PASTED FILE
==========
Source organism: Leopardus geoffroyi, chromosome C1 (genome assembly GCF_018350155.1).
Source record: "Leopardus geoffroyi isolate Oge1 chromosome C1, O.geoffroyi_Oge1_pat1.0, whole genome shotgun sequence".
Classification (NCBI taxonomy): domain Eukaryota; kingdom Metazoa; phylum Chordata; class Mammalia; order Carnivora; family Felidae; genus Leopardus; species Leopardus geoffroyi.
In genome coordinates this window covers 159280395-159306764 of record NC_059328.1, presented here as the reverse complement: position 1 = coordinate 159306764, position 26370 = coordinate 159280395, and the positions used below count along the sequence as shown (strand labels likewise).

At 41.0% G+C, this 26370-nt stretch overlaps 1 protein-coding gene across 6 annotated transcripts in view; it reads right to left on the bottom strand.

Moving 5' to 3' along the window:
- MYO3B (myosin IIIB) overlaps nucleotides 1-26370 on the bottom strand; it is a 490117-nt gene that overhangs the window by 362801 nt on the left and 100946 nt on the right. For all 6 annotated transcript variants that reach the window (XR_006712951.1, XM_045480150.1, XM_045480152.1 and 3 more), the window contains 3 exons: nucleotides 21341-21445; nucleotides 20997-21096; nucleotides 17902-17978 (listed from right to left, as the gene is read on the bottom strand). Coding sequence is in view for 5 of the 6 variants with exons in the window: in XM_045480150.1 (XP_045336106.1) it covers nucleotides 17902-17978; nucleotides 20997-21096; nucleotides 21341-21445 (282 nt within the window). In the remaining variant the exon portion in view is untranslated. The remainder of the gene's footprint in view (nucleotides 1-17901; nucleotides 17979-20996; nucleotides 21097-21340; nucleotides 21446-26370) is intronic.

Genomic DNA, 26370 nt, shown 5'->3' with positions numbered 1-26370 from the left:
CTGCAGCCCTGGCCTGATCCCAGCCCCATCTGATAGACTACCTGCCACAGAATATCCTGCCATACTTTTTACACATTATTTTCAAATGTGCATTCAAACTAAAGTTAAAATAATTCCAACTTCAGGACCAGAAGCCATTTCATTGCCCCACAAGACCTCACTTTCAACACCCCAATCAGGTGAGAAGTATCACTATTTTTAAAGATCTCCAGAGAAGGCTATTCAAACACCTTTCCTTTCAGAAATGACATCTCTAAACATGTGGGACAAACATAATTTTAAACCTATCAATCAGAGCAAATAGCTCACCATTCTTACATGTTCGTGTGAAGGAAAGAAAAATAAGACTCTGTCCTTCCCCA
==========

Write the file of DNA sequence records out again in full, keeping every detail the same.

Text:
Source organism: Leopardus geoffroyi, chromosome C1 (genome assembly GCF_018350155.1).
Source record: "Leopardus geoffroyi isolate Oge1 chromosome C1, O.geoffroyi_Oge1_pat1.0, whole genome shotgun sequence".
Classification (NCBI taxonomy): domain Eukaryota; kingdom Metazoa; phylum Chordata; class Mammalia; order Carnivora; family Felidae; genus Leopardus; species Leopardus geoffroyi.
In genome coordinates this window covers 159280395-159306764 of record NC_059328.1, presented here as the reverse complement: position 1 = coordinate 159306764, position 26370 = coordinate 159280395, and the positions used below count along the sequence as shown (strand labels likewise).

At 41.0% G+C, this 26370-nt stretch overlaps 1 protein-coding gene across 6 annotated transcripts in view; it reads right to left on the bottom strand.

Moving 5' to 3' along the window:
- MYO3B (myosin IIIB) overlaps nucleotides 1-26370 on the bottom strand; it is a 490117-nt gene that overhangs the window by 362801 nt on the left and 100946 nt on the right. For all 6 annotated transcript variants that reach the window (XR_006712951.1, XM_045480150.1, XM_045480152.1 and 3 more), the window contains 3 exons: nucleotides 21341-21445; nucleotides 20997-21096; nucleotides 17902-17978 (listed from right to left, as the gene is read on the bottom strand). Coding sequence is in view for 5 of the 6 variants with exons in the window: in XM_045480150.1 (XP_045336106.1) it covers nucleotides 17902-17978; nucleotides 20997-21096; nucleotides 21341-21445 (282 nt within the window). In the remaining variant the exon portion in view is untranslated. The remainder of the gene's footprint in view (nucleotides 1-17901; nucleotides 17979-20996; nucleotides 21097-21340; nucleotides 21446-26370) is intronic.

Genomic DNA, 26370 nt, shown 5'->3' with positions numbered 1-26370 from the left:
CTGCAGCCCTGGCCTGATCCCAGCCCCATCTGATAGACTACCTGCCACAGAATATCCTGCCATACTTTTTACACATTATTTTCAAATGTGCATTCAAACTAAAGTTAAAATAATTCCAACTTCAGGACCAGAAGCCATTTCATTGCCCCACAAGACCTCACTTTCAACACCCCAATCAGGTGAGAAGTATCACTATTTTTAAAGATCTCCAGAGAAGGCTATTCAAACACCTTTCCTTTCAGAAATGACATCTCTAAACATGTGGGACAAACATAATTTTAAACCTATCAATCAGAGCAAATAGCTCACCATTCTTACATGTTCGTGTGAAGGAAAGAAAAATAAGACTCTGTCCTTCCCCA